Got Wood?

  6. #6
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    That's some big old arn!
    Thanks for the tour Sean.
    "I am enclosing two tickets to the first night of my new play; bring a
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  7. #7
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    WOW! What a neat shop with a lot of history. I'd be curious when the dust collection went in, and what it is comprised of. That 14" TS and big BS look serious!!! Appears to be a smaller BS in the foreground of the big BS...a Powermatic possibly? Thanks for the picture tour! Jim.
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  8. #8
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    Man, that's a nice collection of tools. Thanks for showing the pics, Sean.
    When the going gets weird, the weird turn pro. - Hunter S. Thompson
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  9. #9
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    Quote Originally Posted by Jim O'Dell View Post
    WOW! What a neat shop with a lot of history. I'd be curious when the dust collection went in, and what it is comprised of. That 14" TS and big BS look serious!!! Appears to be a smaller BS in the foreground of the big BS...a Powermatic possibly? Thanks for the picture tour! Jim.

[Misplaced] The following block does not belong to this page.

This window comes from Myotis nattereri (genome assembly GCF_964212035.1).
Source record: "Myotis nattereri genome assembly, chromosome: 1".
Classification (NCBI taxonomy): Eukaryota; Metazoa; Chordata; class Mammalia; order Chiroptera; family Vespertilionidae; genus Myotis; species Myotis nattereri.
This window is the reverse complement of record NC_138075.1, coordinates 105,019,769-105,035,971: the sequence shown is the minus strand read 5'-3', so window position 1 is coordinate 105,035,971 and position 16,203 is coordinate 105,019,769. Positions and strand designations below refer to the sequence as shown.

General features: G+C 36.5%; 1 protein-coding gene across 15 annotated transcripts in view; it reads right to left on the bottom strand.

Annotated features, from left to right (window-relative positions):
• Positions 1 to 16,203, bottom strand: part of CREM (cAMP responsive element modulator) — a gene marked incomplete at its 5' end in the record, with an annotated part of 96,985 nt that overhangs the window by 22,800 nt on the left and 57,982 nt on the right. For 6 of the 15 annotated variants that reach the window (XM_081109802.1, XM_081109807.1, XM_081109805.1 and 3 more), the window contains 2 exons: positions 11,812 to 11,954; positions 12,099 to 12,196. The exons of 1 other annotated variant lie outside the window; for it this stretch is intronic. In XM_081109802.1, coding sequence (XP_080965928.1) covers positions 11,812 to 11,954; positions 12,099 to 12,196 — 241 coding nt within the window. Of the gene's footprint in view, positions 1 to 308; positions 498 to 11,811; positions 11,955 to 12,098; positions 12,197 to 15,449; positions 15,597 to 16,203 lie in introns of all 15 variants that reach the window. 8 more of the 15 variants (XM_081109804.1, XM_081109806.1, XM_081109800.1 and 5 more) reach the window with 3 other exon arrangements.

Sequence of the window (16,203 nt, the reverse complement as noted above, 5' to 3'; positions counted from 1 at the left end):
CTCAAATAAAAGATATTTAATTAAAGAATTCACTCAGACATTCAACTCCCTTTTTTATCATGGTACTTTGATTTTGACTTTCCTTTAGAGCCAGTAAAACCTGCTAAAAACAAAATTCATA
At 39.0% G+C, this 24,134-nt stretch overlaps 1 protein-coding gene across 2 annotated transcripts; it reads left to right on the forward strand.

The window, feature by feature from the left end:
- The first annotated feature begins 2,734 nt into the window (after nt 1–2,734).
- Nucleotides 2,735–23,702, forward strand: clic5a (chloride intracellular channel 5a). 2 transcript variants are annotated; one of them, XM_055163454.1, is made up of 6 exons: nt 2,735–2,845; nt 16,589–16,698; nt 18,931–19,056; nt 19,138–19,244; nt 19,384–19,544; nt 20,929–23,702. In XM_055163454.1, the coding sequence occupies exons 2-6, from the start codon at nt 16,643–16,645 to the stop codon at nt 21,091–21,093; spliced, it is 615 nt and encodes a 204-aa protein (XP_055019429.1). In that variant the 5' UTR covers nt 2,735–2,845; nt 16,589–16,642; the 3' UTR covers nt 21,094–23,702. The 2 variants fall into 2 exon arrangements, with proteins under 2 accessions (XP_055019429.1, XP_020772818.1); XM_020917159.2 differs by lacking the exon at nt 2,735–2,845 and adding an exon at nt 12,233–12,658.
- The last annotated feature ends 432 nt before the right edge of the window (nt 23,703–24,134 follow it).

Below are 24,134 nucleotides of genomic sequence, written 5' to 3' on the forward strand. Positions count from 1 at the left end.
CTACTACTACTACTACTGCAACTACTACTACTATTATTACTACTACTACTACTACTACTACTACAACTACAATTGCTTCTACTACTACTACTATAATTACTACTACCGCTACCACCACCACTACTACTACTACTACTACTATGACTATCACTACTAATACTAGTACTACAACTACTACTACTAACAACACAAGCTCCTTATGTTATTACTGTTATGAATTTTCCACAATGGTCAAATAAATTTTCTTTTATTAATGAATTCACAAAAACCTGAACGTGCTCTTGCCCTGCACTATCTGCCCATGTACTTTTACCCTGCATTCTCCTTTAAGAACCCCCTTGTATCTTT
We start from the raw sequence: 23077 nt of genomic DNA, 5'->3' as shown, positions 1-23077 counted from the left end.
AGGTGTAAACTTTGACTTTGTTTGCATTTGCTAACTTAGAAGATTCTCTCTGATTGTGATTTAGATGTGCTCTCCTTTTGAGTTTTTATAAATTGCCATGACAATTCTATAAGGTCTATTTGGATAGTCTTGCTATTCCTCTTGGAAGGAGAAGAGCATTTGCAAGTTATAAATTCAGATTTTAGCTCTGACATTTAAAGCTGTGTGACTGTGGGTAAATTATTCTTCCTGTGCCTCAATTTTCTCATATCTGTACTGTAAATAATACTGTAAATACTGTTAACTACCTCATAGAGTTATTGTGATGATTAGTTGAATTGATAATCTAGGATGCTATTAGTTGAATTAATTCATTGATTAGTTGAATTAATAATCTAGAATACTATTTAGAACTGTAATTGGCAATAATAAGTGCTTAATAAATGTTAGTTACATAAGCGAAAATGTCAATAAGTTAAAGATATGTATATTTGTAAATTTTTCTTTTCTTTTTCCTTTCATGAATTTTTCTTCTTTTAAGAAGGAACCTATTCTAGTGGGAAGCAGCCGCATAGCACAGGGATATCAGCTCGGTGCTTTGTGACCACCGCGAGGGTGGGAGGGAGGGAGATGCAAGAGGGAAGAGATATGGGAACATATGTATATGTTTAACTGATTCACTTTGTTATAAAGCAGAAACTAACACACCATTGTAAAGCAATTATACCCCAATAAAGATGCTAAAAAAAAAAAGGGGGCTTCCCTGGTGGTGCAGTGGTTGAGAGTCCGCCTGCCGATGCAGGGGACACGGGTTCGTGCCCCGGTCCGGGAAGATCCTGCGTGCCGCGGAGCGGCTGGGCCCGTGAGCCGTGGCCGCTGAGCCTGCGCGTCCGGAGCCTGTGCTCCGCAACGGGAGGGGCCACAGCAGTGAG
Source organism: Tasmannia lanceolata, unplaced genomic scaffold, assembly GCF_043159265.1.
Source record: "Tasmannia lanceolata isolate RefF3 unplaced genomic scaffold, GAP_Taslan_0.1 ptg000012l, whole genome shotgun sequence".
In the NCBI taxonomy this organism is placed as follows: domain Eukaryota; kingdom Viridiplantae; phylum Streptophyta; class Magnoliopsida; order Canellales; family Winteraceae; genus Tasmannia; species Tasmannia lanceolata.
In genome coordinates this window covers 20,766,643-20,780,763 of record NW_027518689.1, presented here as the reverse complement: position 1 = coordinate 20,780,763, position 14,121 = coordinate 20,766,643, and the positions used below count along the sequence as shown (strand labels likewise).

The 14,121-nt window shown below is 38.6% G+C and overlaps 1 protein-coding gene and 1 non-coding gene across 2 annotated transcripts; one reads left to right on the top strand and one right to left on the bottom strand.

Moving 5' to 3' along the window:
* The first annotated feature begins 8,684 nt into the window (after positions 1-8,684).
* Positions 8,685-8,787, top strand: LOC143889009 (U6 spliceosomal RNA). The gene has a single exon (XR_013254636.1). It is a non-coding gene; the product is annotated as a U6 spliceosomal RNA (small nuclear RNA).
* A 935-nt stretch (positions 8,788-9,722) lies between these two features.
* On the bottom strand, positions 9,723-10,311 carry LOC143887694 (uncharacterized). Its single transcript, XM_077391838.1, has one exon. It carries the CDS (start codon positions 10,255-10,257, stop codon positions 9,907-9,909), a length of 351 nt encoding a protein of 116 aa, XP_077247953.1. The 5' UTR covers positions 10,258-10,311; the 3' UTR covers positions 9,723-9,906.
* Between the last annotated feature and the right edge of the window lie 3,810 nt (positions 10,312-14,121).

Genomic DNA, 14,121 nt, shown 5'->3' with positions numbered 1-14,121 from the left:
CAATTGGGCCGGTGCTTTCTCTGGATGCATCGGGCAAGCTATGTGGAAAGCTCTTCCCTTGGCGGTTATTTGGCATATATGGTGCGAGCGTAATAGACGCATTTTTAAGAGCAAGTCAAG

The smaller bandsaw in the foreground of the picture is actually a little 10in Delta bench top model. They also had a 10in Hitachi sliding compound mitre saw too, that I didn't get a picture of.
    We create with our hands in wood what our mind sees in thought.
    Disclosure: Formerly was a part-time sales person & instructor at WoodCraft in Buffalo, NY.
    www.tinyurl.com/thewoodshoppe

  10. #10
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    Boy, that Big Tannewitz table saw must really be old, as it looks like it is a "Tilting Table" model, vs a Tilting Arbor saw. (probably why they also have the newer Delta TS).

    Great tour, Sean, and some very serious machinery there. (looks like someone needs there to learn not to store stuff on the jointer though, (as is evidenced by the box on the left end, AND the Rust on the infeed table on the right end where something obvoiusly was left laying on it).